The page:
“Red Flight cleared to runway. Remain clear. Call when ready for take‑off.”
The others checked in. “Red Two.”
He did his run-up. The high-pitched, pulsating engines galvanized Rodger’s every cell. As he sucked deeper, filling his lungs with the vibrations and the smell of the fumes, his breath seared the inside of his mouth. He searched through his pockets for a piece of spearmint gum. The juice flowed down his throat, relieving the ache. The snap‑snap became the rhythm of his heartbeat.
He looked over his left shoulder, then his right. McGree, Barnes and Freeman flipped their thumbs up.
His hands tingled as he gripped the controls, his feet pushing hard on the rudder. He leaned side to side, holding his breath against the burnt exhaust fumes as the P-40 snaked along the runway. Rodger rammed the canopy shut and called the tower again. “Ready for take-off.”
As he rotated the stick and became airborne, he concentrated on the job before him. Just a bandit or two for them, he prayed. At least one for me. Like squaring off in the boxing ring with a formidable opponent, he felt his senses sharpened to a painful degree. His next round would be in the sky.
That same moment he looked over his shoulder, visually checking his formation. McGree flew beside him as Element Lead, dogging his every move like a bloodhound after his prey. McGree would be right there if Rodger made a mistake, right there.
The two new pilots, Freeman and Barnes, eased into their positions. Freeman lined up on his wing and Barnes was number four to McGree. Excellent positions. Both men were fair-haired and light-eyed, almost indistinguishable from one another, except for their voices. Freeman’s softly slurred, “yes siree” amused Rodger. It could be put on.
With the casual indifference of experienced flyers, they hadn’t bothered to acknowledge one another before, during or after the briefing, although their very lives depended on one another’s skill.
No sane man would do what they volunteered to do, thought Rodger. It’s the ultimate game of high stakes, and God held all the Aces.
The clouds rolled behind them. The engines hummed in unison, and each silent man listened, watching the sky for any sign of action. The sun shimmered through a layer of clouds. Rodger squinted, looking again at the yellow-orange orb. From the right, directly at them, came bombers. With Rising Sun insignias.
They crossed the border into French- Indochina. As Rodger banked on a new heading and gained altitude, the blood ran savagely up his neck. He climbed to a position up-sun from the bombers. He must not be too quick, too fast, or he’d lose the element of surprise. He readied for battle, adjusting his gun sight and test-firing the six fifty-caliber machine guns. He knew his men did exactly the same as he.
Rodger eased into a half‑roll, leading the flight through a split-s. They swooped down onto the unsuspecting fleet. The sky lit up with tracers streaking air with trails of orange. A Mitsubishi KI-21 bomber fell from the sky, black smoke billowing from an engine. The formation broke apart, then reformed.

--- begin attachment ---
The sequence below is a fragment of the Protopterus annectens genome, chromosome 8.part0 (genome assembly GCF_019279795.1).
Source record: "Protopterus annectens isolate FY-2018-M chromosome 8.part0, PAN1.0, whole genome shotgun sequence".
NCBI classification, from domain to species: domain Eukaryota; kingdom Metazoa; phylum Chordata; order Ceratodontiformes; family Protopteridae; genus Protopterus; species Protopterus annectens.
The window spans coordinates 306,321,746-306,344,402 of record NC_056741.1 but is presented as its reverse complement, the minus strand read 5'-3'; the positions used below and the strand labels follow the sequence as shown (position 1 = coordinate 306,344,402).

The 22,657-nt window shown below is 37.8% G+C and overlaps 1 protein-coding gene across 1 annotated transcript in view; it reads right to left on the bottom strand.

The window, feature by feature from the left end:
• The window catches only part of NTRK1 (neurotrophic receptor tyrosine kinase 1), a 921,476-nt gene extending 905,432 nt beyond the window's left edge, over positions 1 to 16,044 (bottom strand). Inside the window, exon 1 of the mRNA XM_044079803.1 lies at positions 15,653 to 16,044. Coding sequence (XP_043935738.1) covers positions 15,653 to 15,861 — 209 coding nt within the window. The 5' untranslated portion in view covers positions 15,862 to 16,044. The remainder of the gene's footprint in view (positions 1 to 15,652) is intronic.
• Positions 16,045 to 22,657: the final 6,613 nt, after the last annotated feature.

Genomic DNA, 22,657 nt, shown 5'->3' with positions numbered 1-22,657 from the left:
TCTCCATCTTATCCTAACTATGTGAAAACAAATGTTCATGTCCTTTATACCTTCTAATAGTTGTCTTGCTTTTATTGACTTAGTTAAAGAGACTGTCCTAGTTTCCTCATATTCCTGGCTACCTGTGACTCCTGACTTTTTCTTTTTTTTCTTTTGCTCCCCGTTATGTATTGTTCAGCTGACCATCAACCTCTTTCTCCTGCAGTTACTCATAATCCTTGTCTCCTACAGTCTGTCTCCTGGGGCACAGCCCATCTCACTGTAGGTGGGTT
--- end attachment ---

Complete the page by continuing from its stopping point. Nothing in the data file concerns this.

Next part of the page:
McGree cried out, “Rear flight for me!”
Rodger aligned himself with the enemy lead bomber. Enemy escorts appeared, coming straight in for an attack. Rodger had to break hard into the Zeroes. As he out turned the lead escort, the Zeroes dropped off and climbed up-sun for altitude. With a quick glance, Rodger saw that his men were in combat spread, line abreast. He focused on the sky in front of him, looking for the Japanese lead bomber. He snaked back and forth, never holding a heading for more than a second or two, continuously “checking six,” all of the time, clearing his own tail and his men’s.
He sighted the bomber.
It crossed from his right to left, slightly high. Max RPM prop. Full throttle. Readjust trim. He climbed left in a curve of pursuit turn.
He was exposed. Vulnerable. But he concentrated on the target, holding the gun sight pipper on the compartment of the pilot. He waited. The Zero came into view, looming larger. Timing would be critical. Just as Rodger squeezed the trigger, the strident voice of his wingman blasted into his headset.
“Red Lead! Bandits, six o’clock! Break right!”
Rodger steadied his hand upon the trigger, maintaining his position. He released the red button. Strikes appeared on the fuselage and left engine. The Japanese bomber shuddered, plunged nose down, and turned wing over wing.
There was a pause, as if an honorable breath had been drawn. Rodger could see into the cockpit as the plane spiraled downward. The pilot lay a little sideways, slumped forward on the stick, a ghastly, twisted smile on his face.
Rodger broke into a hard right turn. He had a Zero on his tail. McGree and his wingman closed in on the enemy. Rodger’s heart skipped a painful beat. No sign of his Number Two. Freeman hadn’t been able to hang on during that last hard break. Rodger knew Freeman would furiously seek them out like a snow goose cut off from the flock.
“Red Leader! What’s your position?” Freeman’s voice exploded into his headset.